The plans lay on the table. This is their first week in appearance. Professor Steven McBride, chairman of the Landscape Architecture Program at West Virginia University, waves his hand, turns some three-by-four pages, and ideas spring out in shades of brown and green.
TitledThe Landscape Architecture Design Projects for WV Highways,McBride and his learning crew are making a proposal to beautify the state, making it more welcoming for travelers and citizens.
According to McBride, the projects goals are to improve the visual impact of state highways, stimulate the economy of the state by promoting tourism, and give landscape architecture students practical design experiences.
The plans are set to go to Department of Transportation/Division of Highways officials in Charleston within the next few months. The first set of plans are for the Hazelton Welcome Center in northern West Virginia.
The center is located on I-68, the first resting place that travelers can visit once entering the state from Maryland. West Virginias rolling hills are brightly showcased in these plans, which were created by McBride and student assistant, Cheryl Henthorne.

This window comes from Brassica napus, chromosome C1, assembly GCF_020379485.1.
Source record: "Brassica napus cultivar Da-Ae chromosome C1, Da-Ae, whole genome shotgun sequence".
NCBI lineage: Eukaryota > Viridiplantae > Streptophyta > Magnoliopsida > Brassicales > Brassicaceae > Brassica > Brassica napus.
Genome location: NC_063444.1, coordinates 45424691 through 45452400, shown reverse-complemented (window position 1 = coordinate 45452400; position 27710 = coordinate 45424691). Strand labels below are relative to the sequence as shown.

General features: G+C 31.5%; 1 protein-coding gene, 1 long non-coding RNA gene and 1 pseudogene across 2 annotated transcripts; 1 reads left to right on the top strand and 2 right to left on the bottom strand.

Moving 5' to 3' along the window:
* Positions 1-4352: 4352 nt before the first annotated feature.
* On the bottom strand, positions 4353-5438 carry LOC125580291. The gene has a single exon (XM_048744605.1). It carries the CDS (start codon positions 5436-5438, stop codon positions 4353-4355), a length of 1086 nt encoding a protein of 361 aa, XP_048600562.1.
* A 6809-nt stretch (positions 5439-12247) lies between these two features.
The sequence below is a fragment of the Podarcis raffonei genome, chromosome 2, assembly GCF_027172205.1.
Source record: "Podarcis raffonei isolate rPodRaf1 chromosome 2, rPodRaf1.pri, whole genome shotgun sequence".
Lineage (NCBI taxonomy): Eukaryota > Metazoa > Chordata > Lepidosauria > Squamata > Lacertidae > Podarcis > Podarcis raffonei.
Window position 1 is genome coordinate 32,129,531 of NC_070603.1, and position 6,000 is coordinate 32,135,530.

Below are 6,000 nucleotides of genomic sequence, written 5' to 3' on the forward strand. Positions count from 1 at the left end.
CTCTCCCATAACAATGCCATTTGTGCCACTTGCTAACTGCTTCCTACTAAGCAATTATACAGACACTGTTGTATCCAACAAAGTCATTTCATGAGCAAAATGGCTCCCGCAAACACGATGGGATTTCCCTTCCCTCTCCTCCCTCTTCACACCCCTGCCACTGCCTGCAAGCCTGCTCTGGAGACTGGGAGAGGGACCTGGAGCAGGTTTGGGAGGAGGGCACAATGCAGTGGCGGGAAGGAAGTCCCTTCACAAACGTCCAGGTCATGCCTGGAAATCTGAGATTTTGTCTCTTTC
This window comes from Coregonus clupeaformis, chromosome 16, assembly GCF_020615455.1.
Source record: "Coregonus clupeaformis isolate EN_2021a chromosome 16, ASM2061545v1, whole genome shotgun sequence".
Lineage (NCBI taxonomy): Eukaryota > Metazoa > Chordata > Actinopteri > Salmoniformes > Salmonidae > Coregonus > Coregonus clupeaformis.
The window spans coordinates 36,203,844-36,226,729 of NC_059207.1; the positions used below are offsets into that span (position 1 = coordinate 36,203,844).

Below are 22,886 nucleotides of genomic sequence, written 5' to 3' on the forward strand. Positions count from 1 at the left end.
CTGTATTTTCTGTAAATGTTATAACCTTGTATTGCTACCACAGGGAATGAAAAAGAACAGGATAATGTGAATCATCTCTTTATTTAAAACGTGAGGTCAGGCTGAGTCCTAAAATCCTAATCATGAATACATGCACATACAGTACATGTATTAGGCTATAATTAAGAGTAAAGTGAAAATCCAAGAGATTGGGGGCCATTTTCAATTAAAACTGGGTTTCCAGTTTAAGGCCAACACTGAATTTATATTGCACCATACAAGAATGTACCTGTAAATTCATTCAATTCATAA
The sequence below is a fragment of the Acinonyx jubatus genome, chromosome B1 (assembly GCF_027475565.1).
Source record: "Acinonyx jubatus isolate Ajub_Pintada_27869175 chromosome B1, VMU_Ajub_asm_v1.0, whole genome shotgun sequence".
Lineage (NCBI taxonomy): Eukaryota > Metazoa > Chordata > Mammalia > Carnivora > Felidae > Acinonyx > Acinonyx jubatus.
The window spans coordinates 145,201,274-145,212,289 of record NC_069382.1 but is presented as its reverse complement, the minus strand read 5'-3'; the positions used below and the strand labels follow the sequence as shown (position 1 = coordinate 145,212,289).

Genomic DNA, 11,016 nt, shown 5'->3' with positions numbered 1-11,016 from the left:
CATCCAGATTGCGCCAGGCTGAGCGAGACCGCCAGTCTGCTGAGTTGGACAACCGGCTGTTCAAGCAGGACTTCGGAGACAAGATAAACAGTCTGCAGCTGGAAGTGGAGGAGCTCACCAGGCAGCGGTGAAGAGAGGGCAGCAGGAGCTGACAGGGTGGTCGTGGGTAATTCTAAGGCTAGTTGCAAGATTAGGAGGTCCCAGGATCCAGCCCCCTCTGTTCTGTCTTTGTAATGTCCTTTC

We want to enhance what is already there and really show people what the state has to offer,McBride said.The area currently consists of a new contemporary-style building with rest facilities, a map/brochure wall, picnic table width=100%s and mountainous views.
However, the views of the vast West Virginia valleys and hills are blocked by lawn and pavement.
The view there is actually quite breathtaking, but travelers cant see it from the ground immediately around the building,McBride noted.
Therefore, the new proposal includes a state-outlined, landscaped mountain-viewing plaza, along with long and short hiking trails for visitors that wish to stretch their legs.
The programs next plan will focus on renovations to the Visitors Center off I-79, entering the state from Pennsylvania.
The design projects are providing WVU s landscape architecture students with hands-on experiences while beautifying the state and increasing tourism potential. Its truly anAlmost Heavenly experience.